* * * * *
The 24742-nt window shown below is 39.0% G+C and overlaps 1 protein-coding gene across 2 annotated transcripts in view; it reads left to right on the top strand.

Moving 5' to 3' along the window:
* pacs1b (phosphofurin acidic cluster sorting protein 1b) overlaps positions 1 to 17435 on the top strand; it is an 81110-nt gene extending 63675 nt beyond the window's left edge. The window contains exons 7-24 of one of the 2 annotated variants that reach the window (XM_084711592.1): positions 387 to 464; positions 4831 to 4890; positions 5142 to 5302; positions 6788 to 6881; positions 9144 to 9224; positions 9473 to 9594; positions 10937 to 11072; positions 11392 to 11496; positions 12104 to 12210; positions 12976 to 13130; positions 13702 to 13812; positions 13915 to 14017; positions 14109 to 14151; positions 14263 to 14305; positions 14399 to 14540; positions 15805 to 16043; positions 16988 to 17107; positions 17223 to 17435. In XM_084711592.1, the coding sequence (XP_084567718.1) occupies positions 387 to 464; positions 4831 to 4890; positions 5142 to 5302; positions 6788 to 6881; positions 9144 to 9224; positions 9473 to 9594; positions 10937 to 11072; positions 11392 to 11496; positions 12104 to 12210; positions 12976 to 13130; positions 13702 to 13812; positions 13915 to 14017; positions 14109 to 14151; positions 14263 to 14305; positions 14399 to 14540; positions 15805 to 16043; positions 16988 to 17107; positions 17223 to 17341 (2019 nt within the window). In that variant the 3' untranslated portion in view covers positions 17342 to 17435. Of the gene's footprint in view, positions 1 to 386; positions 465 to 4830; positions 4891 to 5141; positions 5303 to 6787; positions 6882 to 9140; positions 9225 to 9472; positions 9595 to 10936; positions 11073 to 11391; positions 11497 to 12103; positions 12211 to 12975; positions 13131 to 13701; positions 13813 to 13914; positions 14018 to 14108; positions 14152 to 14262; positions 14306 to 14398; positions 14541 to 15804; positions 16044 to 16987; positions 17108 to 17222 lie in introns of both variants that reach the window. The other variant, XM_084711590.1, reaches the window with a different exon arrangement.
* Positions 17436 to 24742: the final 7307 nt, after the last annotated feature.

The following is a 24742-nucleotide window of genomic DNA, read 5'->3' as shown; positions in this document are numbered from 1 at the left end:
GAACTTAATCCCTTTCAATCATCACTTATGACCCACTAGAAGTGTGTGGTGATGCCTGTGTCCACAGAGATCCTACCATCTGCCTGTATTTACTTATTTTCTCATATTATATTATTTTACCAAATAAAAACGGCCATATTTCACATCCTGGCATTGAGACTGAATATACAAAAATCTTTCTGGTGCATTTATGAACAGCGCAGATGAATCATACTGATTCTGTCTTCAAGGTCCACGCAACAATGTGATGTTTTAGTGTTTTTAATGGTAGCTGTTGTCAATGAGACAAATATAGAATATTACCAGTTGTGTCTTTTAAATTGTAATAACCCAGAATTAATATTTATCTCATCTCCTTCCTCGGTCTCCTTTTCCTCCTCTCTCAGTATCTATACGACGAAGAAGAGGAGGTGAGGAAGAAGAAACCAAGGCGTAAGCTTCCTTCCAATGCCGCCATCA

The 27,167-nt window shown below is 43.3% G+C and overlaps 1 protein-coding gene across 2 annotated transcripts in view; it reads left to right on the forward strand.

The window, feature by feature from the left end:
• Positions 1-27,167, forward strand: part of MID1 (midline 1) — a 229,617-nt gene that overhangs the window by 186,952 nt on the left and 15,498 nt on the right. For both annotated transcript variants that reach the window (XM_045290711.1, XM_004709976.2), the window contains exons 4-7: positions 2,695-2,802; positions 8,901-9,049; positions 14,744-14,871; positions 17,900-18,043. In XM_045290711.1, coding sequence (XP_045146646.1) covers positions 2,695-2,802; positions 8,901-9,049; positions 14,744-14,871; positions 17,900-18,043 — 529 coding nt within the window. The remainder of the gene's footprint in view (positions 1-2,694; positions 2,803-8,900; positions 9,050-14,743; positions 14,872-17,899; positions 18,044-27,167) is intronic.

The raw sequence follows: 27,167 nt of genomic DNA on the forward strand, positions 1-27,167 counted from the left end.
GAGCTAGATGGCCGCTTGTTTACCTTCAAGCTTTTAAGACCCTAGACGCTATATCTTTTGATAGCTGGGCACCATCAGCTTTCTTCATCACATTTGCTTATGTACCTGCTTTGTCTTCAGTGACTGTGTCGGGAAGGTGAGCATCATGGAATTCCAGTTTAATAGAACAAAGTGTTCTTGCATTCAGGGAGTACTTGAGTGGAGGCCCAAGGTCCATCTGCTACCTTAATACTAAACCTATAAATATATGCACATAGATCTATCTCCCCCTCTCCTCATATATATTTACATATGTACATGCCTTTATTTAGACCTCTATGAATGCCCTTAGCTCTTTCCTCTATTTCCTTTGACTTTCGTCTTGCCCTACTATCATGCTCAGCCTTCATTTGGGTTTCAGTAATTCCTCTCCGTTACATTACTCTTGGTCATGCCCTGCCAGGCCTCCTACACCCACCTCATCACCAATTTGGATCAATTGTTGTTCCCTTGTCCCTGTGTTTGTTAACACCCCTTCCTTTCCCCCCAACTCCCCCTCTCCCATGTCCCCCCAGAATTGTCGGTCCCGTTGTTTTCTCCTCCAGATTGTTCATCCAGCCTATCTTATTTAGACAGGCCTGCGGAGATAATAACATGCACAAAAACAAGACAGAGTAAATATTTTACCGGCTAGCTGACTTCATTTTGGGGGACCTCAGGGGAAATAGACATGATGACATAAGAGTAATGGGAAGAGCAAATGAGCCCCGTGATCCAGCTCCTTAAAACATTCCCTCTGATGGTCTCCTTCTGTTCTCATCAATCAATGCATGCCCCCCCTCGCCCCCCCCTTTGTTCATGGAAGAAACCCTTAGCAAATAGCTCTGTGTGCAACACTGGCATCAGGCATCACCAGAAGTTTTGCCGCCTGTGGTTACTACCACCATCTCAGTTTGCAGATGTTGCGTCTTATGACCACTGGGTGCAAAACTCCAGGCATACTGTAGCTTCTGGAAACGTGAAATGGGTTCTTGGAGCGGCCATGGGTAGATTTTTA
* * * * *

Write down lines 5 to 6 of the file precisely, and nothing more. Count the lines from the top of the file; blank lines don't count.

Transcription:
The following is a 24742-nucleotide window of genomic DNA, read 5'->3' as shown; positions in this document are numbered from 1 at the left end:
GAACTTAATCCCTTTCAATCATCACTTATGACCCACTAGAAGTGTGTGGTGATGCCTGTGTCCACAGAGATCCTACCATCTGCCTGTATTTACTTATTTTCTCATATTATATTATTTTACCAAATAAAAACGGCCATATTTCACATCCTGGCATTGAGACTGAATATACAAAAATCTTTCTGGTGCATTTATGAACAGCGCAGATGAATCATACTGATTCTGTCTTCAAGGTCCACGCAACAATGTGATGTTTTAGTGTTTTTAATGGTAGCTGTTGTCAATGAGACAAATATAGAATATTACCAGTTGTGTCTTTTAAATTGTAATAACCCAGAATTAATATTTATCTCATCTCCTTCCTCGGTCTCCTTTTCCTCCTCTCTCAGTATCTATACGACGAAGAAGAGGAGGTGAGGAAGAAGAAACCAAGGCGTAAGCTTCCTTCCAATGCCGCCATCA